We hosted a seminar at Steve’s house last weekend about topsoil. For starters, the presenters Abe Collins and Eric Noël gave us a crash course in soil science. Fun fact (new to me, anyway): topsoil does not grow from the surface up. It grows from the surface DOWN. Really? I always thought it was the decaying plant material plus manure piling up that made topsoil. Wrong! It is that organic stuff being drawn DOWN into the inorganic clay, silt or sand. So what brings the organic stuff down? Worms? Please! It is roots. And some roots are better at it than others. OK, here is the mind-blowing part: does building 3 feet of brand-new topsoil take millions of years? No! Under the right conditions, it can happen very quickly—like 3 years! And we can create the right conditions. How to create the right conditions was the real subject of the weekend seminar.
In case you didn’t know, mankind is busy destroying the world’s topsoil with conventional agriculture. So the idea that we can reverse the process comes as great news. There is also hope that we can sequester a significant amount of carbon this way. Anyway, a big thanks is owed to Abe and Eric for the seminar, and to Doug Hamm for the catering, and to all the attendees.
Eric Noël demonstrates how to use a penetrometer to measure soil compaction. Compacted soil is impenetrable to roots.
We all gave the instruments a try.
Abe Collins delivers an underground lecture.
Eric and Abe use the “Vermont garlic press” to squeeze some liquid from a grass sample onto the refractometer.
Steve checks out the refractometer to see the sugar content of the grass.
The Yeomans plow was invented by Percival Alfred Yeomans of Australia. It can reduce compaction without turning the soil.
Posted in Farming | Tagged Abe Collins, Carbon Sequestration, Eric Noël, Soil Science, Topsoil | 2 Comments »
Golf courses and English parks can be very pleasing to the eye. John Barrow postulated that this is because humans evolved in the savannahs of Africa. When we see a grassy landscape with a few trees, our subconscious is thinking “good hunting grounds.” Increasingly, livestock farmers favor these sort of landscapes as well. But not because they look nice. The practice of combining trees with grazing livestock (called “silvopasture” in the ag business) can be a win-win-win. The trees are a valuable cash crop in their own right, plus they provide shade and shelter for the livestock. In hot weather, trees can even increase the growth of forage by shading it.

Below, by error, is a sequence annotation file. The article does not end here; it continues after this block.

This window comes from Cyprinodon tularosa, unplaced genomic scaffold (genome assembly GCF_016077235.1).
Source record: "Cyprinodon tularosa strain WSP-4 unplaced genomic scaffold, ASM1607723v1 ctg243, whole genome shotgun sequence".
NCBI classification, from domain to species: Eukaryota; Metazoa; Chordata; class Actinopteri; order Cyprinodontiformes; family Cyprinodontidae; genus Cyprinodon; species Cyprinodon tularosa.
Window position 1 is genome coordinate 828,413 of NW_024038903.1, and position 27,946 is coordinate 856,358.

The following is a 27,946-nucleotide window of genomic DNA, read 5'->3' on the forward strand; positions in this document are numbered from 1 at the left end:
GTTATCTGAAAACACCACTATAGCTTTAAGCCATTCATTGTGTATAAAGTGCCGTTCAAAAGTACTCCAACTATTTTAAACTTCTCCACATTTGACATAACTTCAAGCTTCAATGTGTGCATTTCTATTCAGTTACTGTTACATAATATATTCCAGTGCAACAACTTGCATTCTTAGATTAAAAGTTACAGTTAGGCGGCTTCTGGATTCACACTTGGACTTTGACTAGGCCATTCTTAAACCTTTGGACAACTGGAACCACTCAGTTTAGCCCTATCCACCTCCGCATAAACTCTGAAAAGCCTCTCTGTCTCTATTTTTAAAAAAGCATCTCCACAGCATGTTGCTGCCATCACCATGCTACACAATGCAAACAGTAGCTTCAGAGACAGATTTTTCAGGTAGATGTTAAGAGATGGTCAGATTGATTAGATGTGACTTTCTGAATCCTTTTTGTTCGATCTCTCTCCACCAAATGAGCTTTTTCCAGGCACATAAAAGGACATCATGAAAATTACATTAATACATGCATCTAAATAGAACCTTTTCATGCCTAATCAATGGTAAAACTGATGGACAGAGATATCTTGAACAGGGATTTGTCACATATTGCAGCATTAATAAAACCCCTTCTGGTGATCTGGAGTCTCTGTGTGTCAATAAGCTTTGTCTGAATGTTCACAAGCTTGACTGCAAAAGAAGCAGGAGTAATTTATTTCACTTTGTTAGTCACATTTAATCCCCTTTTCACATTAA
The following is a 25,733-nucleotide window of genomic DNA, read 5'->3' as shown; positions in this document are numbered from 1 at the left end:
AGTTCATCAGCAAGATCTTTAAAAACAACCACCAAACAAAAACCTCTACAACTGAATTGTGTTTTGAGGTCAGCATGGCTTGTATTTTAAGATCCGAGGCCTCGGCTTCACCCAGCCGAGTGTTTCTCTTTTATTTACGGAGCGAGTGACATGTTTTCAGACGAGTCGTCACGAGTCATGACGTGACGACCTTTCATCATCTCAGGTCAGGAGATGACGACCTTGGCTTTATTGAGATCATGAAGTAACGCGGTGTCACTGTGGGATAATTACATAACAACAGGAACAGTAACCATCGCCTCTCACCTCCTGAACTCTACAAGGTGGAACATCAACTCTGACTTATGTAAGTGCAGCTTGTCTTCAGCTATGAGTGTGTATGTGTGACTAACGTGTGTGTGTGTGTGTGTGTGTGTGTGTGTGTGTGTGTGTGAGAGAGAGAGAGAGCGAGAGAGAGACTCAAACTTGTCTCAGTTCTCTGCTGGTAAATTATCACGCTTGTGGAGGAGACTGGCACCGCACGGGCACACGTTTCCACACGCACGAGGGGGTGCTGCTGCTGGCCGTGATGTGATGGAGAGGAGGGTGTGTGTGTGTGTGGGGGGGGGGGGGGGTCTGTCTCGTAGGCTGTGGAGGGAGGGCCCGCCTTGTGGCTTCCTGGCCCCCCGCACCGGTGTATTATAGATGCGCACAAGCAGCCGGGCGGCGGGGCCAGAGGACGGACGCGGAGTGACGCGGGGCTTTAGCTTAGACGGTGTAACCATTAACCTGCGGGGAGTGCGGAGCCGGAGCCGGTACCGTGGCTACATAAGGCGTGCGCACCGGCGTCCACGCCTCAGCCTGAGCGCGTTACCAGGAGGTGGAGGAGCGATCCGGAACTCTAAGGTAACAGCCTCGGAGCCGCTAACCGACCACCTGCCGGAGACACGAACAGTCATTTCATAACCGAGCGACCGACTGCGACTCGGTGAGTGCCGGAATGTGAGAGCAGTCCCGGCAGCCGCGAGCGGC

It is not clear how well this will work in our climate, but we are experimenting to find out. Peter Nash has selectively thinned a piece of his forested land. Our pigs pictured above are happily working on step two: preparing the soil for planting an organic pasture seed mix. It will be some time before we know if it will be possible to graze cattle here. If not, I’m thinking the golf course business looks a lot easier than farming anyway.
Posted in Farming | Tagged Agroforestry, John Barrow, Pastured Pigs, Peter Nash, Silvopasture | Leave a Comment »
The organic feed that we feed to our chickens is a significant part of our costs, so we have been searching for a way to control it. The price of commercial feed (mostly composed of corn and soy) has been on the rise for the past three years.
It sure would be great if we could grow our own feed grains. But the equipment required to do that is not available for hire in our area. Although chicken farms were once plentiful in New England, now they are mostly gone and so is the infrastructure for supporting them.